Silent strokes linked to acute anaemia in children

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Silent strokes, which have no immediate symptoms but could cause long-term cognitive and learning deficits, occur in a significant number of severely anaemic children, especially those with sickle cell disease, according to research presented at the American Stroke Association’s International Stroke Conference 2011.

 

One-quarter to one-third of children with sickle cell disease have evidence of silent strokes in their brains, according to Michael M Dowling, lead author of the study and assistant professor of Paediatrics and Neurology, University of Texas Southwestern Medical Center, Dallas, USA.

 

“These are five- to 10-year-old children who have brains that look like the brains of 80-year-olds,” Dowling said. “These strokes are called ‘silent’ because they do not cause you to be weak on one side or have any obvious neurologic symptoms. But they can lead to poor academic performance and severe cognitive impairments.”

 

Sickle cell disease is a blood disorder characterised by low levels of haemoglobin. About 10% of children with sickle cell disease suffer a stroke. Blood transfusions can reduce the high risk of repeat strokes.

 

Dowling and colleagues hypothesised that silent strokes occur during severe anaemia and may be detectable by MRI. They used MRI on the brains of 52 hospitalised children 2- to 19-years-old at Children’s Medical Center Dallas with haemoglobin concentrations dropping below 5.5g/dL. They compared severely anaemic children with sickle cell disease to a group of children without sickle cell disease who had haemoglobin levels below 5.5g/dL.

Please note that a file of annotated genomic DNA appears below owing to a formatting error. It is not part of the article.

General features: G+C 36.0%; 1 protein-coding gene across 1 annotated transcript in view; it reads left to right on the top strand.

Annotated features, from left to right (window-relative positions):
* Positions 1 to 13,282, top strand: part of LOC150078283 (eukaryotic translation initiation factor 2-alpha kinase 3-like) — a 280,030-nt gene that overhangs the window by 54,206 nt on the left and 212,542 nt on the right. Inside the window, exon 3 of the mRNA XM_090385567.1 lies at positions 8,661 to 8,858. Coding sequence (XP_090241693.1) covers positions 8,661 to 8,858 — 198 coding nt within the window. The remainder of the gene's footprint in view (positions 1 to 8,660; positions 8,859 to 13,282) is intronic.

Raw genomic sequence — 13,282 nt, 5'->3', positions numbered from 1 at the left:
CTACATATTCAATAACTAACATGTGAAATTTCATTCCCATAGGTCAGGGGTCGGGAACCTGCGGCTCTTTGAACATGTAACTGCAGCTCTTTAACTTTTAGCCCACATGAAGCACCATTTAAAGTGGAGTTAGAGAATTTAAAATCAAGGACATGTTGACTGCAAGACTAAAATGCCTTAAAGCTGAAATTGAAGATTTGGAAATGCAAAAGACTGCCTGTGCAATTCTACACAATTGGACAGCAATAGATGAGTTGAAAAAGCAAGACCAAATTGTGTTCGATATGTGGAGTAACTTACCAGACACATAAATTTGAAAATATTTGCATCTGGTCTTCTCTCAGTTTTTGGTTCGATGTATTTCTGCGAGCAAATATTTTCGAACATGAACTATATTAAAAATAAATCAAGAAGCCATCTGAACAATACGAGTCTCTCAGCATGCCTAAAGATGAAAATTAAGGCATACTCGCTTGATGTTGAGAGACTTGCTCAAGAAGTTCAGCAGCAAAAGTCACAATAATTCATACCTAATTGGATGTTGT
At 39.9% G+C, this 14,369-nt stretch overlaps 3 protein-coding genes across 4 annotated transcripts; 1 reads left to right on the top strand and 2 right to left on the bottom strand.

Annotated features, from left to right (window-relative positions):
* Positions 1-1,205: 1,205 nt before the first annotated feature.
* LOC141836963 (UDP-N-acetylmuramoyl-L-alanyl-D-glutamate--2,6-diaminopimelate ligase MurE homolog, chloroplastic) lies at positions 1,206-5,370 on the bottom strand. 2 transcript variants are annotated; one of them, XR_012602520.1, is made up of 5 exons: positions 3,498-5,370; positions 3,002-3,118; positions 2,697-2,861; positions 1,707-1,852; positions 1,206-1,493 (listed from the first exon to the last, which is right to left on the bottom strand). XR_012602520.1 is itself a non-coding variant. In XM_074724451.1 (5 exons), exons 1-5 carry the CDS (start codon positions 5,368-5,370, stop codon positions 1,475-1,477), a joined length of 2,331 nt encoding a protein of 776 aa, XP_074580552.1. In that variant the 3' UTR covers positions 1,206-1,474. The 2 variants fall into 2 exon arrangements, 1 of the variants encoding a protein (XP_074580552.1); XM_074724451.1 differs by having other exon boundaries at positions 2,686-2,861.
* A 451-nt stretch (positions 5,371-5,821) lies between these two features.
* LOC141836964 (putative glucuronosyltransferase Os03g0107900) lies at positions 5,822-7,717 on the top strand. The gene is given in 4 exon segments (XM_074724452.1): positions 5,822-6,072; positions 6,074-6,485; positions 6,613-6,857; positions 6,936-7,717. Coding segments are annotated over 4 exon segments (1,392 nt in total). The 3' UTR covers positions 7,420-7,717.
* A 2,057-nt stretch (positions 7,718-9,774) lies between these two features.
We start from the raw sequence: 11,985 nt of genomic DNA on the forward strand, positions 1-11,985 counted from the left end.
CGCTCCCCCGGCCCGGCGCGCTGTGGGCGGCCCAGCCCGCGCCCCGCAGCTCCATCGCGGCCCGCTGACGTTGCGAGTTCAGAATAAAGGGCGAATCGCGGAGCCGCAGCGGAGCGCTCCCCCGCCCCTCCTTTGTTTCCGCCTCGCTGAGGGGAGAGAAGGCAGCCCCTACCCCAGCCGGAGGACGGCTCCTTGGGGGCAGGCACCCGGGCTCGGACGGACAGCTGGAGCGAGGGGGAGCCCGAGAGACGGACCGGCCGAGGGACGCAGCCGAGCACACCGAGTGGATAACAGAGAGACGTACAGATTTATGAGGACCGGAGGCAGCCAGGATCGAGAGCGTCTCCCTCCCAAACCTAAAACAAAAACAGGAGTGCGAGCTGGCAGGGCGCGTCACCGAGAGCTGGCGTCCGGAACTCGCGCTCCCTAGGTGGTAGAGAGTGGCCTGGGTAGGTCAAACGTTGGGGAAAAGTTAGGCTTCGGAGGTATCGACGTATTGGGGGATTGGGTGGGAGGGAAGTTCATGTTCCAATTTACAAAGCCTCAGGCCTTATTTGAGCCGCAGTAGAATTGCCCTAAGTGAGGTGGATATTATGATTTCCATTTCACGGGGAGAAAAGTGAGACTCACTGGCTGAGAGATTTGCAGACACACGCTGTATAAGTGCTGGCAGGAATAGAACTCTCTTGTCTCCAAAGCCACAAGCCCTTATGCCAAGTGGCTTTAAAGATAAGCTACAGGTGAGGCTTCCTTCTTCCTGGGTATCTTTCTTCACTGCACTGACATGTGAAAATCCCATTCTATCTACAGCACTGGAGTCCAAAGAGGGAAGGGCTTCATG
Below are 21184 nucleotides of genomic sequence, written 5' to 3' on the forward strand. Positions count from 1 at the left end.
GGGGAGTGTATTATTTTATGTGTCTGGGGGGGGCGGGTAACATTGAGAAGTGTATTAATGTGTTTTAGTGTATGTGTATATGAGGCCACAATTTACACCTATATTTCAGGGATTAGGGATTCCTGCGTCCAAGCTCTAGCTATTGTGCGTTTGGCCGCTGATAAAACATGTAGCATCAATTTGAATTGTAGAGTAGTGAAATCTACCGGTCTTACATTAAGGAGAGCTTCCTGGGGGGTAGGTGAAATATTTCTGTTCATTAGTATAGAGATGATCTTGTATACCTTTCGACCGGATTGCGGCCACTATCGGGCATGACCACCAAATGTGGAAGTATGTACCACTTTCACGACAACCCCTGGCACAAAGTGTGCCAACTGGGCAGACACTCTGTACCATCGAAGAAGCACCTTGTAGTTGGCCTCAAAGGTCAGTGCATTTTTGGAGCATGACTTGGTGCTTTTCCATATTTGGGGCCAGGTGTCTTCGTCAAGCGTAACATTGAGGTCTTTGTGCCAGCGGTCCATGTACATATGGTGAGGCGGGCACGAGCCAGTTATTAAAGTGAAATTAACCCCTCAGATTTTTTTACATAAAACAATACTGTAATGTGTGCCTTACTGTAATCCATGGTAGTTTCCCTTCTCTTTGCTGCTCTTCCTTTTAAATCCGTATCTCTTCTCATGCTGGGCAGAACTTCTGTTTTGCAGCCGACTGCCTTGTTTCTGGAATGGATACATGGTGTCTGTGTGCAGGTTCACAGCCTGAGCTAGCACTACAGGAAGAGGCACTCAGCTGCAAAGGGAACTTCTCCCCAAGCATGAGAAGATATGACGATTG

They identified silent strokes in about 20% of the children with sickle cell disease who were experiencing acute anaemia. They also saw evidence of silent strokes, though not as often, in severely anaemic children who did not have sickle cell disease.

 

The many reasons, besides sickle cell disease, why children could have anaemia include trauma, surgery, iron deficiency or cancer such as leukemia.

 

“These are brain injuries that go unnoticed by doctors, unless the children have testing with a special MRI,” he said. “We looked at every child who went to the hospital for a 30-month period and identified about 400 children that came in with haemoglobin below 5.5g/dL. That represented about 12% of the admissions for sickle cell disease and about 1% of the total admissions to Children’s Medical Center.”

 

The findings suggest that children with or without sickle cell disease who have acute anaemia could be suffering undetected brain damage. The researchers suggest that all children with severe anaemia need careful examination for silent strokes.

 

Improved recognition and timely transfusion to increase blood haemoglobin levels could prevent permanent brain damage in children with silent strokes, according to the study.

Future studies should look at larger groups of children for longer periods to better understand the impact of acute anemia on children, Dowling said.

 

The Children’s Clinical Research Advisory Committee of Children’s Medical Center Dallas funded the study.

 

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